Behind the scenes, though, to the power brokers and franchise owners who move the chess pieces in our sports universe, true “victory” is far more inclusive. To them, success is measured in dollars, and while only one team can lift the trophy at the end of each season, for several years now, the money has piled up sky-high for every single team owner and major college president, regardless of how good or bad their teams have been.

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As the NFL playoffs reach the semifinals, the big winner so far is local broadcast television.

Updated: Ratings analysis shows viewers prefer watching NFL on broadcast over cable
1/19/2016 02:57:00 PM Eastern Last updated at 1/19/2016 03:38:38PM

Scott Clarke / ESPN Images

Scott Clarke / ESPN Images

As the NFL playoffs reach the semifinals, the big winner so far is local broadcast television.

Viewers prefer to watch the games on broadcast TV over cable, according to an analysis of ratings from Nielsen data conducted by the local broadcast nonprofit trade association TVB.

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Cable channel blacked out? Antenna TV still free for the taking

Ron Hurtibise, Contact Reporter
Sun Sentinel

So you’re an AT&T U-verse customer and you flipped on your TV to watch this month’s NFL playoffs — only to discover a static screen and a message that “This channel is temporarily unavailable and we are working to return it to you soon.”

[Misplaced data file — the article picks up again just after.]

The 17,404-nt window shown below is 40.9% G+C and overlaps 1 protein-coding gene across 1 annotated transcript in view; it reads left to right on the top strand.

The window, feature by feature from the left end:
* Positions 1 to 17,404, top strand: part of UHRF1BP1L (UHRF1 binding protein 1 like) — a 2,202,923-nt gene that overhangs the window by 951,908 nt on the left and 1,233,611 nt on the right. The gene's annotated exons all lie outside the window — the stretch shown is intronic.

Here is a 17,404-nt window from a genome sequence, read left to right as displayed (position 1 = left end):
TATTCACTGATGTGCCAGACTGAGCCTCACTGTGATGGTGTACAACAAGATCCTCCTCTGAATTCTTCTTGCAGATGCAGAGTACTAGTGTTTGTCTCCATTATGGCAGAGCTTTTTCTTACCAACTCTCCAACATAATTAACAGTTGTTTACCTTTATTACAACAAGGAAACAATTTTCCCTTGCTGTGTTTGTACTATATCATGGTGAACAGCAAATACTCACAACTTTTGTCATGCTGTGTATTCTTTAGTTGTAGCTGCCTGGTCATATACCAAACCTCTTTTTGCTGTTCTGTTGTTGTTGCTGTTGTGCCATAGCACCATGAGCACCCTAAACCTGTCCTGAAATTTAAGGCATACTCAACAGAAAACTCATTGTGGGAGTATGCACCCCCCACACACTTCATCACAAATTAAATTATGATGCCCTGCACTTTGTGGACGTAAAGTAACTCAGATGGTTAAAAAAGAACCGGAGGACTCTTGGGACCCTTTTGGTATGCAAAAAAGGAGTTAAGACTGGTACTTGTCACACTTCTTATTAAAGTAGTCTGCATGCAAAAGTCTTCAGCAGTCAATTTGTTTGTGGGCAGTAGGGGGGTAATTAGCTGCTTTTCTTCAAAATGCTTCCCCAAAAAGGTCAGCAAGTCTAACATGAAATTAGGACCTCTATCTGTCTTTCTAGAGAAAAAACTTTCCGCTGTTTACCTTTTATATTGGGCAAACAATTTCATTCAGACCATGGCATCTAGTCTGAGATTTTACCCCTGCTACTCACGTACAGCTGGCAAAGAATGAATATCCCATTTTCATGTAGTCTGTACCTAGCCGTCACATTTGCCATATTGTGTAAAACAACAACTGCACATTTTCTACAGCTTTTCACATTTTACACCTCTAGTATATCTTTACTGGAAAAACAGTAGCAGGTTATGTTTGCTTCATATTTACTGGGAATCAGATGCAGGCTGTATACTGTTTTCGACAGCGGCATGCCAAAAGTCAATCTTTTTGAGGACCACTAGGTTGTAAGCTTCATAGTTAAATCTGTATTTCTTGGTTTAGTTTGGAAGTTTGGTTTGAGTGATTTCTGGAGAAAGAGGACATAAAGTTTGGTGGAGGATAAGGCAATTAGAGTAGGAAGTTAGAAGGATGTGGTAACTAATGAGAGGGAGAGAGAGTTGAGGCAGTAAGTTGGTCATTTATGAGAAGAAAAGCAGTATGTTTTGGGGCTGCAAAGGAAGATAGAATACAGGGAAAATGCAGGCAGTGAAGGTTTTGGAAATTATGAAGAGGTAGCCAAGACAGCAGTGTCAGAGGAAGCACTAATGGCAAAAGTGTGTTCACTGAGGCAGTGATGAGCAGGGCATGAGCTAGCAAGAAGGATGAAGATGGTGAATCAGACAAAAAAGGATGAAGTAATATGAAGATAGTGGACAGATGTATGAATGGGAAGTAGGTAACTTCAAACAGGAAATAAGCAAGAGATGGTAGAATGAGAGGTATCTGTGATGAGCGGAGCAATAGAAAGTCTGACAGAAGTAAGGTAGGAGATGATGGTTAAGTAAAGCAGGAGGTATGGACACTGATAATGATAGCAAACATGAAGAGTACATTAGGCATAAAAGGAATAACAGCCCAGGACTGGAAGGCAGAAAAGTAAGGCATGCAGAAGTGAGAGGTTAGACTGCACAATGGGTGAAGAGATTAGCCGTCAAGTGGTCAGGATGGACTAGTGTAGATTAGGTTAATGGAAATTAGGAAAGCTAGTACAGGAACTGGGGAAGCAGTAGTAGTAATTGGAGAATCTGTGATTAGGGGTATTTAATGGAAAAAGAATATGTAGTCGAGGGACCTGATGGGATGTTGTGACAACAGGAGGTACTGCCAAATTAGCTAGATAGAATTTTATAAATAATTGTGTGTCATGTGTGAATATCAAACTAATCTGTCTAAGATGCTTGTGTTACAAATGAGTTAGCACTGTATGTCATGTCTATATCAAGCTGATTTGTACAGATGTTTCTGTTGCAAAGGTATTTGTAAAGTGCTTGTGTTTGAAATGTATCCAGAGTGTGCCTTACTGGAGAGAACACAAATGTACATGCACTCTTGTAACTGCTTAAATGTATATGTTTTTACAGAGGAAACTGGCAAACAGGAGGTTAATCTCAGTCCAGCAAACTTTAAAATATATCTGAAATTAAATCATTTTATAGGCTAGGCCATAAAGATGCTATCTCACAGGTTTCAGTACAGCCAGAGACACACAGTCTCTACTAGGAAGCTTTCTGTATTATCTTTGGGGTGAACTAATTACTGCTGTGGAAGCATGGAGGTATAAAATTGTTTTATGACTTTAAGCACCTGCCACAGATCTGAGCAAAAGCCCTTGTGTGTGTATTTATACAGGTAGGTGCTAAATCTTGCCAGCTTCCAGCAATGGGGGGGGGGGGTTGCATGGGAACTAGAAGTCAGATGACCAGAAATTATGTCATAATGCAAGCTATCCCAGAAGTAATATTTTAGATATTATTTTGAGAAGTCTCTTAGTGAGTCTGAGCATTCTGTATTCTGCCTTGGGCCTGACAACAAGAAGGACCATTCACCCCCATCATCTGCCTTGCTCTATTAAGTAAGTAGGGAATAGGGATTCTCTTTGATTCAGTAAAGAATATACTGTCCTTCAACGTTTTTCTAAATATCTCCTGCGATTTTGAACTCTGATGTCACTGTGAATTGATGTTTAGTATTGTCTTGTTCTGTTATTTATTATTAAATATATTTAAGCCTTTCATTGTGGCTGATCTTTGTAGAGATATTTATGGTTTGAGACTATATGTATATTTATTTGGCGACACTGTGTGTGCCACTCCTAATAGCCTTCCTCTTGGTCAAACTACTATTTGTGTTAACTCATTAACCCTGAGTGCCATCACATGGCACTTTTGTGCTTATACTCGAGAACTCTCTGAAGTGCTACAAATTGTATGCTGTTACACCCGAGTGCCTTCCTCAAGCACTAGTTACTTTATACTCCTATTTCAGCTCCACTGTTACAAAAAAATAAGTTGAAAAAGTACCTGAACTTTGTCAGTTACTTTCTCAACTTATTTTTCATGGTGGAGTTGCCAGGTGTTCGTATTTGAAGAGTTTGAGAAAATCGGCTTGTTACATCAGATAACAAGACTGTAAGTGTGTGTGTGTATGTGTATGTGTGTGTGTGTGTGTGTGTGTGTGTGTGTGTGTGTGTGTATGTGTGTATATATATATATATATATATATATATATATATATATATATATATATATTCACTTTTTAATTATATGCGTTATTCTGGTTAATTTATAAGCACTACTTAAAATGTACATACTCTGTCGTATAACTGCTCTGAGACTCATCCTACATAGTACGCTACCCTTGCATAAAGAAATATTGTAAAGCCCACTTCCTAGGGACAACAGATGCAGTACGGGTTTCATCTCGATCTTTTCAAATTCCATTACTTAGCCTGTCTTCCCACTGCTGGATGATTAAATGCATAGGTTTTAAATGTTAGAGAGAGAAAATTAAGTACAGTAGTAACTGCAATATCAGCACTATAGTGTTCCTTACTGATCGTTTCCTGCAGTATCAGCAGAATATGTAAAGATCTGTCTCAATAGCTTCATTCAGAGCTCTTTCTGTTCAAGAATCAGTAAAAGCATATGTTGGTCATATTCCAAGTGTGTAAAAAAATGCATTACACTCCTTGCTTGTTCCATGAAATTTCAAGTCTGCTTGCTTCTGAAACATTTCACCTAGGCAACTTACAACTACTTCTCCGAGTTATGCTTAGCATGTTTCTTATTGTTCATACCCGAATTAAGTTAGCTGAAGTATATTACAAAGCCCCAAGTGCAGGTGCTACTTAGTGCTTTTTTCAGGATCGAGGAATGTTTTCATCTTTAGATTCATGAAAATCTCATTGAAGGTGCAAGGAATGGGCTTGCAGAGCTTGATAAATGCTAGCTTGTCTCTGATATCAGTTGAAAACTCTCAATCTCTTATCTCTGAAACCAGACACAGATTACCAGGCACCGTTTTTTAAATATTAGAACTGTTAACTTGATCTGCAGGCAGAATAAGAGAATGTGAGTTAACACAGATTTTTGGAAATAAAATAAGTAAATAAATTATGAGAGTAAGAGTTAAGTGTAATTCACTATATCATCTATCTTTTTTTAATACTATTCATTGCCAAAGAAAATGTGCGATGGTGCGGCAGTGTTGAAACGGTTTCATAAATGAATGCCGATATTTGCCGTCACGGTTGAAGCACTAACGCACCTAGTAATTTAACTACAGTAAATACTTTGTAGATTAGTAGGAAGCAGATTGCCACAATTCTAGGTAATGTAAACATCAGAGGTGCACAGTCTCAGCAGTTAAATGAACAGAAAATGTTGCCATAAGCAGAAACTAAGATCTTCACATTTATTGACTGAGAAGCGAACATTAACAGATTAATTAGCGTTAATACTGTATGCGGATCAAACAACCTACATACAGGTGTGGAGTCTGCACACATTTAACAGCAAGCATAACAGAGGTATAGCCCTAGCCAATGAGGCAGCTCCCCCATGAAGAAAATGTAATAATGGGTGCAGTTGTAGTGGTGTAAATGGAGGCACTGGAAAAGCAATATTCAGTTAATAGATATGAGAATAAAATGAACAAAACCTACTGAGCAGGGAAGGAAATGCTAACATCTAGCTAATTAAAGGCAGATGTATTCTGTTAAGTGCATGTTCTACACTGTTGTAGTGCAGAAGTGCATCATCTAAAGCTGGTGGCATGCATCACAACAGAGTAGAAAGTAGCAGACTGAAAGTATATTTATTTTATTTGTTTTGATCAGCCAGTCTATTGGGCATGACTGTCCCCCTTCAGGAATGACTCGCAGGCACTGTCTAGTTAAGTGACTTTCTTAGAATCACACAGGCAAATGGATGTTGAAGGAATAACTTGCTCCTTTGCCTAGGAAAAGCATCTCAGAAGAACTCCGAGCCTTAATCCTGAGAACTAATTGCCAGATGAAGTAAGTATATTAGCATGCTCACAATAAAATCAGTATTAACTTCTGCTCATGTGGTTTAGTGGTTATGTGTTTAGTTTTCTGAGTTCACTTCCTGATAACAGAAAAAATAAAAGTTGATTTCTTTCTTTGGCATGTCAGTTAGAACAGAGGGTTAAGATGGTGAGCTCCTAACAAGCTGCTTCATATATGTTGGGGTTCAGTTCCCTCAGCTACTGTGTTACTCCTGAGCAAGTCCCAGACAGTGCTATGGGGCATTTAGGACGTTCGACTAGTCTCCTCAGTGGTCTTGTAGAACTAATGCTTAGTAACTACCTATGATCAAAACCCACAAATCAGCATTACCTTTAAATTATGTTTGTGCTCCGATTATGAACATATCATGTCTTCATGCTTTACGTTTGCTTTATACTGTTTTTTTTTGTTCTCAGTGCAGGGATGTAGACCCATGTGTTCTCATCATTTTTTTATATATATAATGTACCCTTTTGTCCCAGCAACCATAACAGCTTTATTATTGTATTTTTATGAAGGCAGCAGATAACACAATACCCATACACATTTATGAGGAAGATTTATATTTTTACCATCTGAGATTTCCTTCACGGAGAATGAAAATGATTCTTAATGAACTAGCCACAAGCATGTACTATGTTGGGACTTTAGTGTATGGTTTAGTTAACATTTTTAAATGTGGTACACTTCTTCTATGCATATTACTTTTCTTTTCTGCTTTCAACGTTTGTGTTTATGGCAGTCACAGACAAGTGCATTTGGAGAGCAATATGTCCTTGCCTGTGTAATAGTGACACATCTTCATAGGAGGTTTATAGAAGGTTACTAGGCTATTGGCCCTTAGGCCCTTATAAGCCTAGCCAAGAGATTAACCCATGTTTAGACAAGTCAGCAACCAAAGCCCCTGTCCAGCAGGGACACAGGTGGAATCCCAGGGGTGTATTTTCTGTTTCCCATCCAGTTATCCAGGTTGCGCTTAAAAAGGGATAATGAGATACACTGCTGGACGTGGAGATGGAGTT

You might have checked the news and learned the channel was blacked out due to a transmission fee dispute between WSVN, Miami’s Fox affiliate, and AT&T.

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When Cable Outages Hit, HDTV Antennas Provide Back-Up

By Anne Badalamenti
GoMohu.Com

Time Warner Cable Outage Strikes Carolinas

Over the weekend, thousands of Time Warner Cable subscribers experienced cable outages, internet outages, and even phone outages. The outages lasted for hours. People were frustrated they were missing Week 16 NFL action, unable to stream Netflix, etc. And understandably given the ever-increasing cost of cable and internet. This type of outage is nothing new, unfortunately. They seem to occur with such frequency that folks acknowledge it’s part of the package when they sign up with a provider like TWC.